On August 10th, 2013, Steph, my brother-in-law Tyler and I ventured through Kolob Canyon. This was Tyler's first canyon since his accident in Sandthrax, ten weeks ago.
Kolob is a spectacular canyoneering adventure, with stunning views around every corner. There was almost no flow going through the canyon, perhaps one gallon per second (or about 0.1 CFS). For our first time through, the sparse amount of water was fine with us.
Please turn your sound ON and maximize your viewing area before playing this video. You'll have a little more fun that way.
The real challenge came after the last big rappel. We came across 2 rattlesnakes and another unexpected obstacle...
Tyler and I were hiking downstream from the majestic 400 ft spring-fed waterfall when Tyler began swatting at something. I was on the shore of the creek and Tyler was in the main watercourse. Suddenly he started screaming and flailing, sprinting upstream trying to remove his pack and his helmet. As his pack came off his back, 10 bees flew out from underneath. As his helmet came off, 4 more came flying out. Perhaps a dozen more bees were literally chasing him as he retreated up the creek. Quite scary. Unfortunately, Tyler had his wetsuit peeled down to his waist, so he was stung at least a dozen times. Luckily, the bees were not that interested in me or Steph.
Once we retreated upcanyon a bit, we looked around, trying to find the home of the bees. It was difficult to spot, inside of a log that had fallen across the creek. Tyler had stepped on this log, much to the bees annoyance.
Then we realized: While sprinting away Tyler had dropped one of the ropebags directly underneath the doorway of the nest, no more than a foot away. There were about 30 very angry bees attacking it.
It was then I remembered that bees are not too fond of mud. So we proceeded to cover ourselves, like Schwarzenegger in Predator.
Ever since seeing the move back in 1987, I always hoped that the need to copy that method would arrive. Covering yourself with mud for protection is fun. It was even more fun when we realized how well it works. With our wetsuits zipped back up, we covered our faces, necks and hands with mud and proceeded downstream.
The rest of Kolob Creek was continuously beautiful, but also taxing because we underestimated the distance between Kolob and the MIA exit. It was like having 5 helpings of dessert. Even fat kids get annoyed at some point.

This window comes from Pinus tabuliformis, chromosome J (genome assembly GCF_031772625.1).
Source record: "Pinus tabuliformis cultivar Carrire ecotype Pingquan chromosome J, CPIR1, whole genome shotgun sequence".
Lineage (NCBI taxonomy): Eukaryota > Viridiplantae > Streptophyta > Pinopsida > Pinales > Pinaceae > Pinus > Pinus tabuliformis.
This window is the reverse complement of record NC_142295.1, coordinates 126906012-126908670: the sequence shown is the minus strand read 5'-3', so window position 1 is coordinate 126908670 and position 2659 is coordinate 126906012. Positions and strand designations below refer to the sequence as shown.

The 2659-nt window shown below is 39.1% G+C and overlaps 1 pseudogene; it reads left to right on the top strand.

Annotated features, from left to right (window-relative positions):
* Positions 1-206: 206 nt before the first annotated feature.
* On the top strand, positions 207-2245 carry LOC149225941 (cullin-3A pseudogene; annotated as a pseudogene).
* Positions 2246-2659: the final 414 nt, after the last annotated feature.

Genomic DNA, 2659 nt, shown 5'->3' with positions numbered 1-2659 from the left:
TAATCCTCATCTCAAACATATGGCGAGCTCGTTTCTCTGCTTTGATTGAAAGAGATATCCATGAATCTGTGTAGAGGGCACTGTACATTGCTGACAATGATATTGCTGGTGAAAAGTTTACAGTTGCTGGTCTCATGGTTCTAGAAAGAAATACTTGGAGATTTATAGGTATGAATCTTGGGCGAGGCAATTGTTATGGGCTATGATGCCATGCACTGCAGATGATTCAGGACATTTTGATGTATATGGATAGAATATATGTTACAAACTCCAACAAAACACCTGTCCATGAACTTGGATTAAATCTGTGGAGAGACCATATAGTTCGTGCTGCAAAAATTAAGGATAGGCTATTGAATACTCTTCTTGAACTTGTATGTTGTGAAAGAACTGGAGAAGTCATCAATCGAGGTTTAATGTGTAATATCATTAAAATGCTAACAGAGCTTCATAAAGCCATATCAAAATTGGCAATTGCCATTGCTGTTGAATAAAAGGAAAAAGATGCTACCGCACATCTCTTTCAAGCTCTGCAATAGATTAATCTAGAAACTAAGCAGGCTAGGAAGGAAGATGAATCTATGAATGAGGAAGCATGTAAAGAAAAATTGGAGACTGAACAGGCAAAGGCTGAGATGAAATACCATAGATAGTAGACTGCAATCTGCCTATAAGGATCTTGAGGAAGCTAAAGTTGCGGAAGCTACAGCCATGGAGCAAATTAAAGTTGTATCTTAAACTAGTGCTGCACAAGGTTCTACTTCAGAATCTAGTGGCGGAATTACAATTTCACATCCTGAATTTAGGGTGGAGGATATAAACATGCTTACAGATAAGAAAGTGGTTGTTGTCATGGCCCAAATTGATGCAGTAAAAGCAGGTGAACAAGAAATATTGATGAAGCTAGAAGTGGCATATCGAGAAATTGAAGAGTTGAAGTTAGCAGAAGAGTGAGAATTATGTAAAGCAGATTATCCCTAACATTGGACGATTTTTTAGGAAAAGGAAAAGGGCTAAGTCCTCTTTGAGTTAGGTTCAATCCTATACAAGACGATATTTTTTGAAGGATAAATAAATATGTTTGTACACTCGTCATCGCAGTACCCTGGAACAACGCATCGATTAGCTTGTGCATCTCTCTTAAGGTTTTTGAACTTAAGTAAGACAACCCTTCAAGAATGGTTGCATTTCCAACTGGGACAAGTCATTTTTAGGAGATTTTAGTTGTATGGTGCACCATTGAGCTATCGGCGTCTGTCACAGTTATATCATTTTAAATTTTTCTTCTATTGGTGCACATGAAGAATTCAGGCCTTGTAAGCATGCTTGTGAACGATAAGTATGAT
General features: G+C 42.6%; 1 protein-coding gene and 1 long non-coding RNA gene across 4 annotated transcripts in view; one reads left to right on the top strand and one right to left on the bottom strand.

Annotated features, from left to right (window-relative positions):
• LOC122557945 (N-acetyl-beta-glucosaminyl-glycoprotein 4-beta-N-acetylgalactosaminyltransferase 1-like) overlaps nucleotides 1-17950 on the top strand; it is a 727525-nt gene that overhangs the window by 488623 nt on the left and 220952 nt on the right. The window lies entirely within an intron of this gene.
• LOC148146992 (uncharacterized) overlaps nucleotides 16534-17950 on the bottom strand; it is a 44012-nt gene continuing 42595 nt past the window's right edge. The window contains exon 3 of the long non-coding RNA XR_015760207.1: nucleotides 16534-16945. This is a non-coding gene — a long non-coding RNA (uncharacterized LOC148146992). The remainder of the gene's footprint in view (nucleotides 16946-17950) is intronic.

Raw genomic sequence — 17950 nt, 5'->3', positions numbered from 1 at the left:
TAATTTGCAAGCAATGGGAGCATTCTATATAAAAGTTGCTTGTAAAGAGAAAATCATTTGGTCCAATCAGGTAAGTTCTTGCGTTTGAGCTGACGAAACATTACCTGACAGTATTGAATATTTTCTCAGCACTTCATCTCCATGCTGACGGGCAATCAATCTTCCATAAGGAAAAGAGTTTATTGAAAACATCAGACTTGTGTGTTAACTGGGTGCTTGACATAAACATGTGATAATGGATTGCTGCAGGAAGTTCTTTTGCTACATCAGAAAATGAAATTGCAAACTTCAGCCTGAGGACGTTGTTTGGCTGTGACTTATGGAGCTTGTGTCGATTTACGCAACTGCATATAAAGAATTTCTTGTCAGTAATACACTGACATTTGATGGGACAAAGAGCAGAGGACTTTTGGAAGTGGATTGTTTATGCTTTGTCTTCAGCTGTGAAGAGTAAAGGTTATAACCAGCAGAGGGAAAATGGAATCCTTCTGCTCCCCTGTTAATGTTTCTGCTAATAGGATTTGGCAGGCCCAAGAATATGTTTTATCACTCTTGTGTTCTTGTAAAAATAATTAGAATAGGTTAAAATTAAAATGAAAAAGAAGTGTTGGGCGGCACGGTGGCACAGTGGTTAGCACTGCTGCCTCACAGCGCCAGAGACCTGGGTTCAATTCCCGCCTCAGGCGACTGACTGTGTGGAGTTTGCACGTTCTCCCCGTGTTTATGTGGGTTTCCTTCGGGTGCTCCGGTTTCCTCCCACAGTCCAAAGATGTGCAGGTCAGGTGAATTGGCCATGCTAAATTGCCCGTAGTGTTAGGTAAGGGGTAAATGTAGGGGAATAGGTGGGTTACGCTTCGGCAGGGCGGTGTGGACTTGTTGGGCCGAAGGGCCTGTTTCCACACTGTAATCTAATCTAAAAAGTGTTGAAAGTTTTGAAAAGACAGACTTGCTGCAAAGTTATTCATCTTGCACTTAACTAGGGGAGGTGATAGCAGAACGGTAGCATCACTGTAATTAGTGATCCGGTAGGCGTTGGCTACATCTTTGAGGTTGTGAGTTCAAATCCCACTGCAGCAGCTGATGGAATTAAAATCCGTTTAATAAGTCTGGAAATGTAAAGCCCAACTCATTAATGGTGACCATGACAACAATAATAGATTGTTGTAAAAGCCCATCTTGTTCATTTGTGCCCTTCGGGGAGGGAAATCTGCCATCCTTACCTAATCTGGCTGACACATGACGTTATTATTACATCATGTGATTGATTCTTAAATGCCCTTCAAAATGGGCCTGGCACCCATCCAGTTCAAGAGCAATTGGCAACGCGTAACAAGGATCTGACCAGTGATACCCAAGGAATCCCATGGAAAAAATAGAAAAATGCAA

And the MIA... oh man. It lives up to the hype. The MIA exit has two halves: The easy half, then the hard half.
The hard half seems as if it were designed by Satan himself. A 5.3 upclimb, 600 feet tall, with dead trees for handholds, covered with a foot of unstable sand. It's pure hell. I've never vomited on a hike before, or from any form of exercise. However, I vomited several times at the top of the MIA.
Amazingly, Tyler carried 400 feet of rope, plus his harness and wetsuit up the MIA, all the way back to the car. :ahnuld: Thank God he did, because we wouldn't have made it up before dark without his Herculean effort. Is Tyler recovered from Sandthrax? You betcha.
Tyler doin' his thing:
We recommend wearing a 2-piece wetsuit for this adventure. Remove your neoprene top and harness after the second big rappel, then put on a quick-dry shirt. A 7mm top with a 5mm bottom would have been perfect for me. The hike from the last big rap to the final 15 foot rap was quite long, but still in the chilly watercourse. It would have been much more fun if I wasn't fighting my wetsuit the entire way.
Fill up with water at the huge waterfall spring on the LDC wall, just after the last big rappel.
If the longest rappel is 170 feet, then bring two ropes of that length. The rap pulls are very straightforward, as long as you don't twist your ropes. Carefully separate your ropes before your last person commits to each rappel, even if it means floating in the water while you hold them apart.
Be sure to have a good meal and drink plenty of water before the MIA exit. Cramping and vomiting could have been easily avoidable if we had taken a little extra time in this department.